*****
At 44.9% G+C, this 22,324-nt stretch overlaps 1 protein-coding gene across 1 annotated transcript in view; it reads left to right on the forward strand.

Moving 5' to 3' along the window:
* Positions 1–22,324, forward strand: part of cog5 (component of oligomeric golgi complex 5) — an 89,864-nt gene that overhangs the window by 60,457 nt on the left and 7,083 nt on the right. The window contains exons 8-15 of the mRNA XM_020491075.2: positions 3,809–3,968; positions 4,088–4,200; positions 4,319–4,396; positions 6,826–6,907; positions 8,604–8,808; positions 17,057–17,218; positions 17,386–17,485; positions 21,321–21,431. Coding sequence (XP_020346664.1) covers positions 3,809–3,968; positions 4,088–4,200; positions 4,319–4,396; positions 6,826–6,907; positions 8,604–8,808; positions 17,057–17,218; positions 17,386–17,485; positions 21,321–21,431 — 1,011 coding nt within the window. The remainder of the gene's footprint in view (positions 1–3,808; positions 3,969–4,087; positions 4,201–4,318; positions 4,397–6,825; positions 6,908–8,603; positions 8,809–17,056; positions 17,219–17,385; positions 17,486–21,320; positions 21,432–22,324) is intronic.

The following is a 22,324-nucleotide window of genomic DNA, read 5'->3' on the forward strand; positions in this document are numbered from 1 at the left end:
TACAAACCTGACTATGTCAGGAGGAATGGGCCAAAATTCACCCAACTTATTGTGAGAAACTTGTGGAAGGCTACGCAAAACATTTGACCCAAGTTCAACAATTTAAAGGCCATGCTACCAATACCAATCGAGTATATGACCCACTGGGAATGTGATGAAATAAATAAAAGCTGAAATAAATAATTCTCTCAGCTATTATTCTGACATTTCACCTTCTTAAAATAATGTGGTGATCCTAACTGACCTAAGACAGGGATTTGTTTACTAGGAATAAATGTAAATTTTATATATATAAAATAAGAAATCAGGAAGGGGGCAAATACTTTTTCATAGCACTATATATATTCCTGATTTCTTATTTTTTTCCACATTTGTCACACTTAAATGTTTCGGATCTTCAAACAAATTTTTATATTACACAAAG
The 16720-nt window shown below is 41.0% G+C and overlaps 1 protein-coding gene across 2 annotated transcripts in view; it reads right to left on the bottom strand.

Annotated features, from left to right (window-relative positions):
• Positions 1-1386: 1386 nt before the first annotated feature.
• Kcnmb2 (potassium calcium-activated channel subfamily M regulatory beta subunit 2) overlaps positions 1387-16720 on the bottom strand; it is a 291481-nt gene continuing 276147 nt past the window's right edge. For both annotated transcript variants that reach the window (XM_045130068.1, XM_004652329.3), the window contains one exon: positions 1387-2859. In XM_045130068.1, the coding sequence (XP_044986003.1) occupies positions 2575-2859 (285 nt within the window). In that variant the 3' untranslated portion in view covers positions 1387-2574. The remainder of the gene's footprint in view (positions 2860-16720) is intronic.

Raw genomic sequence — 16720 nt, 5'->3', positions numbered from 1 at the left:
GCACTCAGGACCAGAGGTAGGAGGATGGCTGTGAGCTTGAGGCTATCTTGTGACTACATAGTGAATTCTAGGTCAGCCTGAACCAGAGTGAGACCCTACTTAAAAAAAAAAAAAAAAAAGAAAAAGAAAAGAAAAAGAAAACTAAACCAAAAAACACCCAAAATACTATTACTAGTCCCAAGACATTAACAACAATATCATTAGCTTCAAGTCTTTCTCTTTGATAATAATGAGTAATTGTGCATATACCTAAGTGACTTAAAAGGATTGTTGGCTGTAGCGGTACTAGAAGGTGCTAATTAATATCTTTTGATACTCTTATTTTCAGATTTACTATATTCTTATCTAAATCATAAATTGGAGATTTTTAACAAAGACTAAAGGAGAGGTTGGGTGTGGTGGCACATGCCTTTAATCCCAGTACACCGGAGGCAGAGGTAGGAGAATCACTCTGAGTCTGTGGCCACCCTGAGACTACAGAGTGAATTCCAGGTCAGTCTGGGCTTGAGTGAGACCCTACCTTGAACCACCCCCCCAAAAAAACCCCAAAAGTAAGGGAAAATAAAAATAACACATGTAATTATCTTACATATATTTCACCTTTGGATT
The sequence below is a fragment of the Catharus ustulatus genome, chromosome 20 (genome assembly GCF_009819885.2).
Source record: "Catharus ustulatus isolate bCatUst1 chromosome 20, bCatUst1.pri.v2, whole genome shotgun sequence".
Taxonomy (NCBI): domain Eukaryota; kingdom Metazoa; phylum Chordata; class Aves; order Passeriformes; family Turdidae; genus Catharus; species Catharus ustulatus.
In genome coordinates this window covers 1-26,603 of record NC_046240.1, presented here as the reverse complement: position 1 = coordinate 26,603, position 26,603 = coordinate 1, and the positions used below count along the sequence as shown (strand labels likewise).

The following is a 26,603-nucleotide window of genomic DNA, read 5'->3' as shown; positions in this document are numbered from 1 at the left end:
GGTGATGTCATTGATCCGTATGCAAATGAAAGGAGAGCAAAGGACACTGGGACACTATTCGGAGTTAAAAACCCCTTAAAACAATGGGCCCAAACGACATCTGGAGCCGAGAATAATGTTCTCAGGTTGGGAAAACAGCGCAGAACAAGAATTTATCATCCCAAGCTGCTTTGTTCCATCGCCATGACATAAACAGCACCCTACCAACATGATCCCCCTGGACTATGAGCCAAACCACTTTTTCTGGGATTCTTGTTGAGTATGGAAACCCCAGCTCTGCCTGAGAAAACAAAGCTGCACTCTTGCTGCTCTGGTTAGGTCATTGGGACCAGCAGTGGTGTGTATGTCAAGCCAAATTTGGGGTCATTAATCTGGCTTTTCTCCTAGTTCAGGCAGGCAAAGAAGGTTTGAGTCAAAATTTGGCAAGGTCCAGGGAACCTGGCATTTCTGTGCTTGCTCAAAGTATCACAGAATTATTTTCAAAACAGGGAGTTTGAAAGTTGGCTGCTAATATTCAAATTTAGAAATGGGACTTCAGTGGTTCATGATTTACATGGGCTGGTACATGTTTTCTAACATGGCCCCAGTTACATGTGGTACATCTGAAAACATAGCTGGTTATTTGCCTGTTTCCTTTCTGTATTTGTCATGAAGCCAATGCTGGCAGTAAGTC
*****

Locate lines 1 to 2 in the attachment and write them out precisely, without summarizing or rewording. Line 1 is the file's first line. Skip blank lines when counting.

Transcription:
At 44.9% G+C, this 22,324-nt stretch overlaps 1 protein-coding gene across 1 annotated transcript in view; it reads left to right on the forward strand.

Moving 5' to 3' along the window: